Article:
I'm a full-time table tennis coach/writer/promoter. But if I hadn't looked left, if I'd become a chili chef, a math professor, a poker player, a science writer, a programmer, a non-TT editor, or a full-time science fiction writer, I wouldn't be doing table tennis full-time. And there'd be no MDTTC if hadn't look left, or if I'd become a chili chef, math professor, or poker player.

Samsonov and Ma Long on the New Plastic Balls

Here's Samsonov ("I think the change will not be that big") and Ma Long (he endorses it). Readers, feel free to send me links on what other top players think about this, or post your own comments below.

The Different Chinese Eras

Here's an interesting posting (and some follow-up responses) about the three most recent eras of Chinese dominance - the Kong Linghui/Liu Guoliang era, the Wang Liqin/Ma Lin era, and the current Zhang Jike/Ma Long era. Wang Hao should probably get more credit in there as he's been dominant throughout the last two of these eras, and I'd add Xu Xin to the current era. Before the Kong/Liu era was a period of 4-6 years where China didn't do so well, the Ma Wenge/Wang Tao era. Before that was the Jiang Jialiang/Chen Longcan/Teng Yi era. Before that was the Guo Yuehua/Cai Zhenhua era. Before that was the Zhuang Zedong/Li Furong era. (I've left out plenty of top players, such as Li Zhenshi, Liang Keliang, and many others, but can't fit everyone in every era! Plus we're only talking about the men, leaving out the women.)

ITTF Pongcast - April 2014

Here's the video (13:22).

NCTTA Best of the Best

Here's the listing of winners from the National Collegiate Table Tennis Association.

No Money in Ping-Pong?

Here's the article/posting.

Table Tennis Profile Picture

Here's one of the nicer ones I've seen! I should have that on my wall when I'm writing about table tennis . . . like right now. See the action coming out of my keyboard!

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November 19, 2013

Weekend Coaching

I had a long weekend of coaching. Here's a rundown.

FRIDAY: I had "only" three students that day. First up was Orioles pitcher Darren O'Day. I've blogged about coaching him; normally he comes in on Wednesday afternoons, but he asked for an extra session and came in on Friday afternoon as well. One irritating thing: In the 21 years since we opened the Maryland Table Tennis Center I'd only been late for a session twice. Yes, you read that right; I always come in early to make sure I'm not late. Well, on Friday I had my times with Darren mixed up and so ended up coming in 15 minutes late, making it the third time I've been late in those 21 years, or once every seven years. (I'm sort of like a cicada.) The other two I was late for were both in the last three years - I wasn't late for a single session the first 18 years! (The other two - once with a joint session with John Olsen & Kevin Walton when I also had my times mixed up, and once with Sameer when there was an accident that kept me in traffic for an hour for the ten-minute drive to the club. Coincidentally I coached all three of the people or pairs that I had been late for this weekend.)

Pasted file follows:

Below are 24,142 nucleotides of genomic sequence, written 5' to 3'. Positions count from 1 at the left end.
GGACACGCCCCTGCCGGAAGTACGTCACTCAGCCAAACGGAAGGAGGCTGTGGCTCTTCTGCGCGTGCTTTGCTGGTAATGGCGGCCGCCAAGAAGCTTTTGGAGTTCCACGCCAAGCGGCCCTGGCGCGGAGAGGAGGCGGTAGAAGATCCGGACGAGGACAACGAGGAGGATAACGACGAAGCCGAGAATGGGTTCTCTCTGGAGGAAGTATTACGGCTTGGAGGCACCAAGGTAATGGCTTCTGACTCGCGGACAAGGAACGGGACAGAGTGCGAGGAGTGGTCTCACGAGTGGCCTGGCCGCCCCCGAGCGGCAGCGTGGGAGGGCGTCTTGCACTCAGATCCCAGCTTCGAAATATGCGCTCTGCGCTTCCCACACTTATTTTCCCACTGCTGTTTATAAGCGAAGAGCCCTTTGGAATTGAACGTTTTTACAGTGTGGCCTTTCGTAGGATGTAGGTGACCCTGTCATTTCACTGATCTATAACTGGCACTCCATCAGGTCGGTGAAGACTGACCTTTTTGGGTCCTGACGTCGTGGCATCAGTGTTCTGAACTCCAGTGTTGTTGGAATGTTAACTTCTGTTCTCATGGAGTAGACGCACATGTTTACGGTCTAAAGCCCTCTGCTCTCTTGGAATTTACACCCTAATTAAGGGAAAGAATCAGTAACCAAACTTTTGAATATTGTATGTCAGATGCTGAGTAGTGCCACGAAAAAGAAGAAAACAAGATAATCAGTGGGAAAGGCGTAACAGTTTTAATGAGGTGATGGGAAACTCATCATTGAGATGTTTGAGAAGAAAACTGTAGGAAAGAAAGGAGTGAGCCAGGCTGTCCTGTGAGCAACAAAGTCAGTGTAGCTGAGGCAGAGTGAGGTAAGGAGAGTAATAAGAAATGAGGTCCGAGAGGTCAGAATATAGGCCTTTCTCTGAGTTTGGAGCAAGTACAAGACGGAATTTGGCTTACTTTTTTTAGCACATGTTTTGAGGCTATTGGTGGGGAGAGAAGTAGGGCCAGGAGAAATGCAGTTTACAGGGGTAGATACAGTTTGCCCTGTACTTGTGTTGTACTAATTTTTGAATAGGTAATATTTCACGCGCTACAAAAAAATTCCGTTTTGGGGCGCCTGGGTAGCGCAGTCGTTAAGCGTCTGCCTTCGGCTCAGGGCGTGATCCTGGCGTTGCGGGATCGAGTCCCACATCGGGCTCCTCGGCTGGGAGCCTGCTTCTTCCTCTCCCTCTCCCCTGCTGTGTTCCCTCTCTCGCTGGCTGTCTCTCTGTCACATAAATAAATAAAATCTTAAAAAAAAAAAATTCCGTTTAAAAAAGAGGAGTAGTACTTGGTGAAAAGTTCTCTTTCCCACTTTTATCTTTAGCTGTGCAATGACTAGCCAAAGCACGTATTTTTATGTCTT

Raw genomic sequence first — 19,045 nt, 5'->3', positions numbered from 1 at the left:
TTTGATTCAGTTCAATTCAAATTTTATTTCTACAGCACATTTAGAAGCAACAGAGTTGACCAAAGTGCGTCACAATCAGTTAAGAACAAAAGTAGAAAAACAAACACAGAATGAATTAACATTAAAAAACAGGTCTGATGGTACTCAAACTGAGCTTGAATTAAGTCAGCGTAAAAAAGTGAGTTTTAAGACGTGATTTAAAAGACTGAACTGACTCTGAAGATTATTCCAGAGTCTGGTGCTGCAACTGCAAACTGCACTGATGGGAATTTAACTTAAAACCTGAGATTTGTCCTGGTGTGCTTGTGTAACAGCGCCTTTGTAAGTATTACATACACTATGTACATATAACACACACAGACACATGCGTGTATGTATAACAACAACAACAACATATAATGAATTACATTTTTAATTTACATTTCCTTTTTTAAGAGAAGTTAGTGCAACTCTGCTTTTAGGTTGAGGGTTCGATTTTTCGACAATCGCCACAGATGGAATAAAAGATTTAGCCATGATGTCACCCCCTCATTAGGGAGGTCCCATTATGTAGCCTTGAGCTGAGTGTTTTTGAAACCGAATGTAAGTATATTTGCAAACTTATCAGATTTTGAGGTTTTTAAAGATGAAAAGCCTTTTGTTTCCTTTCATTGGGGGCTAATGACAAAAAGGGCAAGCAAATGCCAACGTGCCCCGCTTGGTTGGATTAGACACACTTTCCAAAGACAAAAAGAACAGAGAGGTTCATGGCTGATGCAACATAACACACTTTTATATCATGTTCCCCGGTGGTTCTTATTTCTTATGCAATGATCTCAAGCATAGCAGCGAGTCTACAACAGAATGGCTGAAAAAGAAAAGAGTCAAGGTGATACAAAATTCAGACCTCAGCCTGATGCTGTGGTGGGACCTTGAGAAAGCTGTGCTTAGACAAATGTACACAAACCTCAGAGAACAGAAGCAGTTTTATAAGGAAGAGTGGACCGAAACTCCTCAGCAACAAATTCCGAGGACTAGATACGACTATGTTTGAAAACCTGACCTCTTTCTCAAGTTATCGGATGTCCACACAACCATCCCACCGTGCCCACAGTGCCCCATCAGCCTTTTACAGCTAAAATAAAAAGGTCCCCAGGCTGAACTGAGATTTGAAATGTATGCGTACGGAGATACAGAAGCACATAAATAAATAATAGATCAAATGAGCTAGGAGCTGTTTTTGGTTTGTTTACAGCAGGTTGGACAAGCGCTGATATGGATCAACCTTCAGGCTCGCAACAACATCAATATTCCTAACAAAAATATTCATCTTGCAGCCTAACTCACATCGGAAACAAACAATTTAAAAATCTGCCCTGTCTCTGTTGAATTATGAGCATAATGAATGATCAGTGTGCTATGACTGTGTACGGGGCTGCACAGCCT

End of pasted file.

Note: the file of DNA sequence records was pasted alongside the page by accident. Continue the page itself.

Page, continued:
After Darren came Tim (30 min, a new student) and Sameer (90 min). With Tim we're working hard on the foundation of his game, especially on the forehand side. With Sameer we're mostly getting him ready for the North American Teams in ten days. (Key factor - he's still adjusting to a lower, wider stance, and often forgets that and stands up too straight.)

Then I spent some time watching Nathan Hsu and Derek Nie practice and play points as prep to coaching them at the Nationals. (I'm also coaching Derek at the Teams.)

SATURDAY: I taught classes from 9:30-10:30AM, and from 10:30AM-Noon, both for groups of kids. The 9:30 session was the last of the season; that group starts up again in January. Highlight of the sessions: the kids love to set the robot at full speed and frequency, but usually just end up having the balls shoot off the end. As a special treat I set the robot up at full speed and frequency at the end of both sessions, and let them try to keep the ball in play. I showed them how to just hold the racket out and block the balls back, and even though they were relative beginners in the 7-11 age range, they picked up on it. I also demoed smashing those balls with my forehand, which stretched my own game to its limit - those balls are coming fast and quick!